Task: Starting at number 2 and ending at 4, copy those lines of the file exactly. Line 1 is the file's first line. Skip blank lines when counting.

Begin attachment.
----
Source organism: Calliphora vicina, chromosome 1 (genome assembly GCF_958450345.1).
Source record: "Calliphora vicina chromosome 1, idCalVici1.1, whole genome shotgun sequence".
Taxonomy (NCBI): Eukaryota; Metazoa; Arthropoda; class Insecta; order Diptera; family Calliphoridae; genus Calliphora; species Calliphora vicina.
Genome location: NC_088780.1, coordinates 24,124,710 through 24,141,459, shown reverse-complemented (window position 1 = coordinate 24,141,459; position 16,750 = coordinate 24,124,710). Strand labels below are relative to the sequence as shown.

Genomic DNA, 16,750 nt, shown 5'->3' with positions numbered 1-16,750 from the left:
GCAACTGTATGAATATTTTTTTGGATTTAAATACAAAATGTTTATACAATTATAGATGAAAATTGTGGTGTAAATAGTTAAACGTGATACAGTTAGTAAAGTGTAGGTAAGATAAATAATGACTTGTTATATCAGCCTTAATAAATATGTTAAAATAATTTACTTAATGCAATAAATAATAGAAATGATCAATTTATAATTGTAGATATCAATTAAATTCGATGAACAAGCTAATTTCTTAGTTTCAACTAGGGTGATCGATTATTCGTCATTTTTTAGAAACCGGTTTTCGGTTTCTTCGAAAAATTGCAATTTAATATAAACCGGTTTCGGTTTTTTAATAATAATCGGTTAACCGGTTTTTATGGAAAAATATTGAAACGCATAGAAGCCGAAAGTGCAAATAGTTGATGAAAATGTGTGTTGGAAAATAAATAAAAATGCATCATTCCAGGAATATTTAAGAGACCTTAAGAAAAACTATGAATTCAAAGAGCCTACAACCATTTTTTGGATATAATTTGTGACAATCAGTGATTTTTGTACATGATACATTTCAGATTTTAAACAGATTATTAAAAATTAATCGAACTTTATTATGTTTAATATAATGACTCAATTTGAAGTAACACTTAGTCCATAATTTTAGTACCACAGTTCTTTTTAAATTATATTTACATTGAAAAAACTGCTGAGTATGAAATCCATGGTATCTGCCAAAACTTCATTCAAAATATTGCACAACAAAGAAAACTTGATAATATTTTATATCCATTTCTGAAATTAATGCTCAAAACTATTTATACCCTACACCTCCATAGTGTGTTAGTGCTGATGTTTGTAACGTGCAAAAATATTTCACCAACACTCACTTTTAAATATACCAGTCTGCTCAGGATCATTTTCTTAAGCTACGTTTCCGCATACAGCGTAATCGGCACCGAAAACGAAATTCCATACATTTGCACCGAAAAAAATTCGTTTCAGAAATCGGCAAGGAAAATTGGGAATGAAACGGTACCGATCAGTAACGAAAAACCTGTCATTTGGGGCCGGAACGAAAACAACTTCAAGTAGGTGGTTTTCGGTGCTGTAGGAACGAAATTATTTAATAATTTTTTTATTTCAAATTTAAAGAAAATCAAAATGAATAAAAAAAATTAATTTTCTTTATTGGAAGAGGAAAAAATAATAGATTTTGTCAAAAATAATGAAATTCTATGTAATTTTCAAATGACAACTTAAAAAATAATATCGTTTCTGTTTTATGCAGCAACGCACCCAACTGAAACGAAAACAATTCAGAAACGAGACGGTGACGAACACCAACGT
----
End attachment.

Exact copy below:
Source record: "Calliphora vicina chromosome 1, idCalVici1.1, whole genome shotgun sequence".
Taxonomy (NCBI): Eukaryota; Metazoa; Arthropoda; class Insecta; order Diptera; family Calliphoridae; genus Calliphora; species Calliphora vicina.
Genome location: NC_088780.1, coordinates 24,124,710 through 24,141,459, shown reverse-complemented (window position 1 = coordinate 24,141,459; position 16,750 = coordinate 24,124,710). Strand labels below are relative to the sequence as shown.